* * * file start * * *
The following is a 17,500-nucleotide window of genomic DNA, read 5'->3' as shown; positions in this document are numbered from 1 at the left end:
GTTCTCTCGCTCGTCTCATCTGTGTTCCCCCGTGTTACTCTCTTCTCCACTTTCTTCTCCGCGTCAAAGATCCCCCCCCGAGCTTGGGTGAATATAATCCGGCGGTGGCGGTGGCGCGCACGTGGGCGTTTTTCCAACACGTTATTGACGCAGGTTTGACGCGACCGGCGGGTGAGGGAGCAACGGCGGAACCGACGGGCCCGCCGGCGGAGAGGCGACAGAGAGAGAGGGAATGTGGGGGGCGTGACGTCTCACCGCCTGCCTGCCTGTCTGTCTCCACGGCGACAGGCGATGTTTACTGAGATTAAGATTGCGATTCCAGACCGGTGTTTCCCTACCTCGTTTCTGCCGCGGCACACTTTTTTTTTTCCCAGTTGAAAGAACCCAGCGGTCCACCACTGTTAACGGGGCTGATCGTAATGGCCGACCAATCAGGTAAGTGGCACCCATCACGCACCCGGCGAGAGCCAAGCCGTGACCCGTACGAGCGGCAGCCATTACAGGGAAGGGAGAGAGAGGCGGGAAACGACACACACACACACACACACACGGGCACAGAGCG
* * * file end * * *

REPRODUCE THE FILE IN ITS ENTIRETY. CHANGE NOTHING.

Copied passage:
The following is a 17,500-nucleotide window of genomic DNA, read 5'->3' as shown; positions in this document are numbered from 1 at the left end:
GTTCTCTCGCTCGTCTCATCTGTGTTCCCCCGTGTTACTCTCTTCTCCACTTTCTTCTCCGCGTCAAAGATCCCCCCCCGAGCTTGGGTGAATATAATCCGGCGGTGGCGGTGGCGCGCACGTGGGCGTTTTTCCAACACGTTATTGACGCAGGTTTGACGCGACCGGCGGGTGAGGGAGCAACGGCGGAACCGACGGGCCCGCCGGCGGAGAGGCGACAGAGAGAGAGGGAATGTGGGGGGCGTGACGTCTCACCGCCTGCCTGCCTGTCTGTCTCCACGGCGACAGGCGATGTTTACTGAGATTAAGATTGCGATTCCAGACCGGTGTTTCCCTACCTCGTTTCTGCCGCGGCACACTTTTTTTTTTCCCAGTTGAAAGAACCCAGCGGTCCACCACTGTTAACGGGGCTGATCGTAATGGCCGACCAATCAGGTAAGTGGCACCCATCACGCACCCGGCGAGAGCCAAGCCGTGACCCGTACGAGCGGCAGCCATTACAGGGAAGGGAGAGAGAGGCGGGAAACGACACACACACACACACACACACGGGCACAGAGCG